Judging by my recent interviews, the shortage of qualified people is the single most worrying fact for any fintech founder. How does it look with Qonto?
If I could snap my fingers and have ten skilled developers more, five top marketing or customer support persons more, I would hire them on the spot. Finding the right people is not an easy task, France is no exception. The unemployment rate is going down; there is more demand than supply, the industry in which Qonto operates is highly competitive.
So we're happy that some of these people we were interviewing, many of whom had the opportunity to choose between Google, Facebook, some French startups or Qonto, ended up joining us.
Long story short, the market is tough right now.
It is, but it is also a good check if what you're doing makes sense. In a way, if you're not able to attract the right people, it's because there is something wrong in the way you’re organising the team, in your company culture, strategy, or the product itself.
How do you ensure that Qonto is an attractive place to work and remains that way?
I think we’ve shown our ambition in what we're doing. The whole team understands that after the somewhat moderate success with our first company, Steve and I want to make a lasting impact. Moreover, we're transparent and clear about things going on in the company: results, numbers, processes etc. We have all-hands meetings, where each month we discuss anything related to Qonto.
But the most important thing is to make sure that your team is doing their jobs and learning at the same time. Your employees need to see the impact they have on the products they build; they need to understand how they all contribute to the growth of the company.
What's interesting is that even the largest fintech companies that have been quite successful, the likes of N26, Transferwise, and Revolut, are also fighting for talent. The challenge is not only in getting the right people, but also keeping them in-house.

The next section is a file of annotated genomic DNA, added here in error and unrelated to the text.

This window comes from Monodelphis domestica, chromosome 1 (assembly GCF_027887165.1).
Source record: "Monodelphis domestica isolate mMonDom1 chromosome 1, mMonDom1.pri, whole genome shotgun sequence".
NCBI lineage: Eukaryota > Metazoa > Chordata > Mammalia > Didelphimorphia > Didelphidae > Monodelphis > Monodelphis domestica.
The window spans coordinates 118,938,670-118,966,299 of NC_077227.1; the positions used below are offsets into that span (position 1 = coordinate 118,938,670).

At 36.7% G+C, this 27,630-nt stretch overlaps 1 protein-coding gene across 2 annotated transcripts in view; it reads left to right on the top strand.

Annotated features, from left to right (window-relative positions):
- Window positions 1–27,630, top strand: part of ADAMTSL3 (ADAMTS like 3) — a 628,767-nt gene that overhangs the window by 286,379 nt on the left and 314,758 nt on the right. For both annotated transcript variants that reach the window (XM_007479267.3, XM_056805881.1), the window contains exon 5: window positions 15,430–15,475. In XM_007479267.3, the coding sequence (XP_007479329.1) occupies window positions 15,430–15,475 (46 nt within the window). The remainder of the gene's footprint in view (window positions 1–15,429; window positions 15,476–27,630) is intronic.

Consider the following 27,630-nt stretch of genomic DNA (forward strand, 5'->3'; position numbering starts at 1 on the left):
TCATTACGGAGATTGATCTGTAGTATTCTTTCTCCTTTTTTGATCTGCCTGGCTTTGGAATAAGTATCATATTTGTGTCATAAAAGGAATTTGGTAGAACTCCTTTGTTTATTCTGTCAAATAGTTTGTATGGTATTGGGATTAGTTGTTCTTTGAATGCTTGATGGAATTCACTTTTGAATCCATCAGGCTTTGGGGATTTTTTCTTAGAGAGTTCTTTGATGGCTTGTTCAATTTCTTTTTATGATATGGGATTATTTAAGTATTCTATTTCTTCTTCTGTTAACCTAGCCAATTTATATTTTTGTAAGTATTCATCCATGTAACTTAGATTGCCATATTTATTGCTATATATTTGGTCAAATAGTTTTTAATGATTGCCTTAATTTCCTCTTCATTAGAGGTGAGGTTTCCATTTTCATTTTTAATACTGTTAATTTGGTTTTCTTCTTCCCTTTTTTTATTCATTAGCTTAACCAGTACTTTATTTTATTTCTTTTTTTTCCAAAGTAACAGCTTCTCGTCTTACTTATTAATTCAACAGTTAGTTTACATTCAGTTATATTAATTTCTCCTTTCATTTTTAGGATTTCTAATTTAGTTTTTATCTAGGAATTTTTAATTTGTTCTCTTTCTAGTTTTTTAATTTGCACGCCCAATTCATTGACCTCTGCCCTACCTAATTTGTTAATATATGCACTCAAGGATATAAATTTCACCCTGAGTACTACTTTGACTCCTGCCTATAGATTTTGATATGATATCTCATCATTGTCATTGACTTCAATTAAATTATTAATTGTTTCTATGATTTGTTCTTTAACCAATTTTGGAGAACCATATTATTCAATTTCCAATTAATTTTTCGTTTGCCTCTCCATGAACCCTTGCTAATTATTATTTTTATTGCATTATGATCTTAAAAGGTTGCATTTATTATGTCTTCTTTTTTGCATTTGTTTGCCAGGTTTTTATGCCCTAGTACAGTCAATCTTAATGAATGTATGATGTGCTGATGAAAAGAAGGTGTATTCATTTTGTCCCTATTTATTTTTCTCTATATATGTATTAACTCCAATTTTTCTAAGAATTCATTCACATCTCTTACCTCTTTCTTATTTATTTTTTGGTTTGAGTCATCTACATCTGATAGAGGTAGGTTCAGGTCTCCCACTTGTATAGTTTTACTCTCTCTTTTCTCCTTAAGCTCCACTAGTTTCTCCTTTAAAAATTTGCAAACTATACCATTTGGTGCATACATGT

What makes Qonto stand out from the fintech crowd?
We are the first fintech addressing a vast spectrum of small businesses, from 1 person to 100-strong teams, from established to newly incorporated companies. The second thing is that we're not only offering them one account or one card, but are working to able to replace all of traditional banking.
We’re not there yet; it's not going to be an overnight job. But our goal is evident right from the start. I think that’s unique.
What is so unique?
Most fintech companies in France or Europe focus on a single use case and narrow market segments. Let’s say they have an excellent offer for corporates, but they don’t have anything to offer to freelancers. Or let’s say they’ve designed the best payment card ever, but they won't serve any other needs.
There are many neobanks which started with consumer banking. Some of them already count their customers in millions.
I’m seeing what you’re getting at. Admittedly, we can’t compare ourselves with retail banking regarding numbers of users and revenue. When it comes to margins and profitability, I’m not so sure who is in the better shape though.
Anyway, that is not the point. Every once in a while I notice neobank announcing plans to enter the SMEs market. The problem is, SMEs, though small, are still businesses, with needs far different from consumer banking.
What do small businesses need then?
Accounting, VAT declarations, invoicing. They need to be able to share an account with other people on a team or with an accountant. That's why we were focused on having a multi-user account, with adjustable rights and different user permissions etc. From day one, we thought of what would be the best tool to make an entrepreneur’s life easier.